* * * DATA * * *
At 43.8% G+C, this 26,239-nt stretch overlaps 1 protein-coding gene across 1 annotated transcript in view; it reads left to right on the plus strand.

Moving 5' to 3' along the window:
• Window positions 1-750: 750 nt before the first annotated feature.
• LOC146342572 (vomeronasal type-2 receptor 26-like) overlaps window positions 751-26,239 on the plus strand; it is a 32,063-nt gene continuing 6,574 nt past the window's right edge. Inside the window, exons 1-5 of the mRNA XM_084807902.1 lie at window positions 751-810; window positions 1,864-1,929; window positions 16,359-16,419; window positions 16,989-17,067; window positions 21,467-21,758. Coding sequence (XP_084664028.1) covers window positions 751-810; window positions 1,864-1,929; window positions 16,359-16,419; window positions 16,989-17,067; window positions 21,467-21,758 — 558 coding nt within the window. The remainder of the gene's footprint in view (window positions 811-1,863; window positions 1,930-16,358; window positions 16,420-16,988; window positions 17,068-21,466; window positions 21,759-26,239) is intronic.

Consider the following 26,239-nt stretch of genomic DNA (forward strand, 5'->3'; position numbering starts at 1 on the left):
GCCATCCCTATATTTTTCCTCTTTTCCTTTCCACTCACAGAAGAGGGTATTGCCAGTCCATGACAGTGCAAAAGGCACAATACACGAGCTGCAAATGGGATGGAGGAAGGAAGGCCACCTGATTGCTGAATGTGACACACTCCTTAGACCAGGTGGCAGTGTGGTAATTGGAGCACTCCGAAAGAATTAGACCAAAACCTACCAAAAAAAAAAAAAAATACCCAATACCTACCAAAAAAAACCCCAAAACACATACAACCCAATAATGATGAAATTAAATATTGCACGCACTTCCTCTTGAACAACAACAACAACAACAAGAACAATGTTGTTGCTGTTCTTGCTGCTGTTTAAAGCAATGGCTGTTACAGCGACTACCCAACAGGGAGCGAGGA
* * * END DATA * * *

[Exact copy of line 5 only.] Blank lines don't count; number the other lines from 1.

Consider the following 26,239-nt stretch of genomic DNA (forward strand, 5'->3'; position numbering starts at 1 on the left):